One of the topics in Tuesday's healthcare debate between Sens. Ted Cruz (R-TX) and Bernie Sanders (I-VT) was Medicaid. Ezra Klein writes in Vox that a recent poll showed that only 47 percent of Republicans knew that the Medicaid expansion under Obamacare would vanish if the law is the repealed (although at least one of the Republican replacement plans keep the Medicaid spending levels in place).
Here are five things you need to know about Medicaid.
1. Medicaid was first signed into law in 1965 as part of Lyndon Johnson's Great Society programs. Mark Levin explains in his book Liberty and Tyranny: A Conservative Manifesto that it originally only covered the poorest Americans, but as with most government programs "it has since evolved into much more, covering the elderly, people with disabilities, children and pregnant women."
2. Medicaid's Obamacare expansion will bankrupt states. In his most recent book Plunder and Deceit: Big Government's Exploitation of Young People and the Future, Levin writes that Medicaid now includes "those making 138 percent of the poverty line–that is, an annual income of $16,105 for an individual and $32,913 for a family of four" in the 31 states and Washington, D.C. that chose to agree to the expansion. The problem is that Medicaid already swallows almost 26 percent of states' budgets, and while the federal government agreed to pay the entire cost of the expansion for the first three years, their share of the burden decreasingly falls until the states likely have to pay for the full burden of the Medicaid expansion.
3. People on Medicaid suffer from worse health outcomes than those who don't have insurance at all. This is because a lot of doctors don't accept Medicaid since it drastically underpays doctors; leaving those on Medicaid forced to wade through the bureaucratic quagmire to find a doctor that does. There have been studies conducted that confirm this:
A University of Virginia study found that Medicaid patients hospitalized for major surgery were actually 13% more likely to die in the hospital than those without any health insurance. Likewise, the National Cancer Institute found that late-stage prostate cancer, late-stage breast cancer, and late-stage melanoma were actually much more common in Medicaid recipients than in the uninsured. And a Johns Hopkins study of patients receiving lung transplants found that Medicaid patients were 29% more likely to die within three years.
What's more, a University of Pennsylvania study (published in the journal Cancer) found that colon cancer patients with Medicaid had a higher mortality rate than uninsured patients, and a higher rate of surgical complications. And these findings hold up even when you correct for age and socioeconomic status.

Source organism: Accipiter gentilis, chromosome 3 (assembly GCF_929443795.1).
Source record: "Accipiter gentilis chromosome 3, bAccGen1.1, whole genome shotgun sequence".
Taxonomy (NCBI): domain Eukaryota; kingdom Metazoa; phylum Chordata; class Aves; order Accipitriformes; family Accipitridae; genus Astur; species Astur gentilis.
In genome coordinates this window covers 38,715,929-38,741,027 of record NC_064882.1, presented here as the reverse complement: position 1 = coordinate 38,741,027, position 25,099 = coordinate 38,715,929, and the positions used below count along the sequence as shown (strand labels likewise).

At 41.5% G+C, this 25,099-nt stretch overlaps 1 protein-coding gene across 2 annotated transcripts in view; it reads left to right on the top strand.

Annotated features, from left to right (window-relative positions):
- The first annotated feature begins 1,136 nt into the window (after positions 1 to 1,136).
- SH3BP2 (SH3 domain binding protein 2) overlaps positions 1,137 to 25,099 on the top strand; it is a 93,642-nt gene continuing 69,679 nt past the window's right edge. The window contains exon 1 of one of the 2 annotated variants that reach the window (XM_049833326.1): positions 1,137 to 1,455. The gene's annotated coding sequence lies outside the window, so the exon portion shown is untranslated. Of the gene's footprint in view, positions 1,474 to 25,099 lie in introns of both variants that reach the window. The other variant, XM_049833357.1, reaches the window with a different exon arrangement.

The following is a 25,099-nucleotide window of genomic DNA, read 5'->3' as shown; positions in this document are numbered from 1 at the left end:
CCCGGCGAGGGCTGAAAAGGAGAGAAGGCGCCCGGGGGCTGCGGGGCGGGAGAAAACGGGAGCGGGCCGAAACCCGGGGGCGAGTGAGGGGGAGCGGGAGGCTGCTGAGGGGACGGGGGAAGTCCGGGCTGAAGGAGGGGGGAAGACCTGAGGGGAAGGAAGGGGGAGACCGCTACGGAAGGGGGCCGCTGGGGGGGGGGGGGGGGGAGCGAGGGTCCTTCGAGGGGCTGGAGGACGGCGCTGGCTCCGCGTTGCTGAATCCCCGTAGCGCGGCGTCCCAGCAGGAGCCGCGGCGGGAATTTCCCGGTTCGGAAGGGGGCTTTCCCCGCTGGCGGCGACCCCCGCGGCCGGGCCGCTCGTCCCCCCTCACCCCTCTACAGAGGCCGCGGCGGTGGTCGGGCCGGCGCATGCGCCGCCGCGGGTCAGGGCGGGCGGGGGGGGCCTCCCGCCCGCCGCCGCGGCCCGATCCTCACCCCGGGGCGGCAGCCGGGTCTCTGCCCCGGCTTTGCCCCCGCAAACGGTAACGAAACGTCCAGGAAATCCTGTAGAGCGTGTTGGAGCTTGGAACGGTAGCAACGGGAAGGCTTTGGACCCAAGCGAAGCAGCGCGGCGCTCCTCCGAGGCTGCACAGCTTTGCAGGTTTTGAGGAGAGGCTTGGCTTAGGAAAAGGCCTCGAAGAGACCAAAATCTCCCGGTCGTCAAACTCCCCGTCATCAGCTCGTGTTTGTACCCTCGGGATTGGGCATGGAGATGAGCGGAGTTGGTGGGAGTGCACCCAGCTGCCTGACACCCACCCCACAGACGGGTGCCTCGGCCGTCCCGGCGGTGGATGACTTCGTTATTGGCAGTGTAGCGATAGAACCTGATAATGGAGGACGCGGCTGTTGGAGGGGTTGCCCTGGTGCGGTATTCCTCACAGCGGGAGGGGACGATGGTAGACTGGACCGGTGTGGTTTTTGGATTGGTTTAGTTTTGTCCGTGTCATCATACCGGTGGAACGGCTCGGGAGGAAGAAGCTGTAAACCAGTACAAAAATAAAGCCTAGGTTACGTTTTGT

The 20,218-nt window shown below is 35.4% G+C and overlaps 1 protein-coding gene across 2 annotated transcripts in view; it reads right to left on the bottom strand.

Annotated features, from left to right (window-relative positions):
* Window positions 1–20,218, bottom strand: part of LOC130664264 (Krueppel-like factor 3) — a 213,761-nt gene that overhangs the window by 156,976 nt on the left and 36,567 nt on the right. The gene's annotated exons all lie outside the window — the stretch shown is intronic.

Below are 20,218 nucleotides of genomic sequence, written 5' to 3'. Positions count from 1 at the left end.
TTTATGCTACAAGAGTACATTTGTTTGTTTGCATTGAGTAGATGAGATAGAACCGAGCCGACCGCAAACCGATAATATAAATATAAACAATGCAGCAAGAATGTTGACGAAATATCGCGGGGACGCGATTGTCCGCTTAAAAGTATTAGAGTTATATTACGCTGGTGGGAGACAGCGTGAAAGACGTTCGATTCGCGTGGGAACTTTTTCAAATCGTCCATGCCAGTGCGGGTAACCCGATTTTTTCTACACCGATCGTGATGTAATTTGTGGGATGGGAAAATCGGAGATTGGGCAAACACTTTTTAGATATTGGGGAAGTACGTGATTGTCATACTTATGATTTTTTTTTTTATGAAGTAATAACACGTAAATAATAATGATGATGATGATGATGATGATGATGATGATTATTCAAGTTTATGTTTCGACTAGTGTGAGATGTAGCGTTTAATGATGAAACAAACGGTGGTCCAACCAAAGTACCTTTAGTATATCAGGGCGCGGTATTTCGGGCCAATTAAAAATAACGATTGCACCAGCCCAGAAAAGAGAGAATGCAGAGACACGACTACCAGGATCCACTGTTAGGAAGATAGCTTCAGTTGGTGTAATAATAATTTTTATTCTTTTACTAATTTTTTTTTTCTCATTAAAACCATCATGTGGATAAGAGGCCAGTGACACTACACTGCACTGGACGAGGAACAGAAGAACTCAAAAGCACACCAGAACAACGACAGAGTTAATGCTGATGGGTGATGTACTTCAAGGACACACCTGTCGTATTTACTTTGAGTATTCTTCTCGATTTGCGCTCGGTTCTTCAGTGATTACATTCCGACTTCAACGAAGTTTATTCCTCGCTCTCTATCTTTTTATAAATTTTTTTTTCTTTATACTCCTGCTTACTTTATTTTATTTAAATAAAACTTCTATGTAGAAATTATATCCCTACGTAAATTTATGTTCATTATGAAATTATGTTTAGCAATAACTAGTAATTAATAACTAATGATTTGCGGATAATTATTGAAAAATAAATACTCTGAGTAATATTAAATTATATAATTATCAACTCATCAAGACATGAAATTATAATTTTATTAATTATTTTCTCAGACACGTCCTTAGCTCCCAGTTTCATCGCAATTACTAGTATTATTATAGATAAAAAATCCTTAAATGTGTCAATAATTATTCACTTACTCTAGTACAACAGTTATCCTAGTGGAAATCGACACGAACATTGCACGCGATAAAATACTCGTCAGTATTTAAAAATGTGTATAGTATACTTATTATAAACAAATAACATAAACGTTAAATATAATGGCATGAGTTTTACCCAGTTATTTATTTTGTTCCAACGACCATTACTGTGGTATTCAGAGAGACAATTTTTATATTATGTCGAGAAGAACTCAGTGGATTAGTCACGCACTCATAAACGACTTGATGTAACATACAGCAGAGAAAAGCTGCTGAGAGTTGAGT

One heartbreaking example that demonstrates this was 12 year-old Deamonte Driver. He had a toothache that later turned into an infection that spread to his brain because his mother was unable to find a dentist that took Medicaid before the infection occurred. She also couldn't find a neurologist to treat the infection; consequently Deamonte Driver had to be taken to the hospital, where he passed away from the infection.
4. Medicaid and Medicare are projected to be major drivers of the debt in coming years. According to the Committee for a Responsible Federal Budget, "federal health spending is the fastest growing part of the budget":
Spending on federal health care programs is projected to rise substantially over the next thirty years. Medicare spending is expected to increase from 3.2 percent of Gross Domestic Product (GDP) this year to 5.7 percent by 2046, while Medicaid, the Children's Health Insurance Program, and ACA subsides will grow from 2.3 percent of GDP to 3.1 percent. As a result, total federal health spending will increase by 3.4 percent of GDP over the next three decades.
The budget is expected to look something like this in 30 years:
With Medicaid being one of the key factors in the rise of federal health spending, reforming the program is clearly needed.
5. The best way to reform Medicaid is to block grant it to the states. Avik Roy has argued that block grants–giving money to the states without strings attached–provide states with flexibility to experiment with Medicaid reforms to better save money. Roy cites two examples of success with block grants in Rhode Island and Indiana:
Rhode Island was able to save $100 million, and slow the growth of Medicaid from 8 percent per year to 3 percent, by making a few tweaks to their program that they couldn’t before: shifting more Medicaid patients from nursing homes to home- and community-based services; automatically enrolling children with special needs and adults with disabilities into care-management programs; etc.
The best part is that, under a block-grant system, states can identify ways to save money while improving care, and other states can adopt best practices. Indiana, for example, took advantage of a waiver to introduce subsidized health-savings accounts into its Medicaid program, a reform that has been very popular with Medicaid enrollees—one survey showed a 94 percent satisfaction rate—and given Medicaid patients more control over their own health dollars. In theory, HSAs could allow Medicaid enrollees to pay market rates for needed care, improving access and health outcomes.
Roy also noted that block grants should be allocated on a per-capita basis, meaning that the amount doled out to the states is based on the number of patients in Medicaid to prevent states from spending the money in a wasteful manner.
Follow Aaron Bandler on Twitter @bandlersbanter.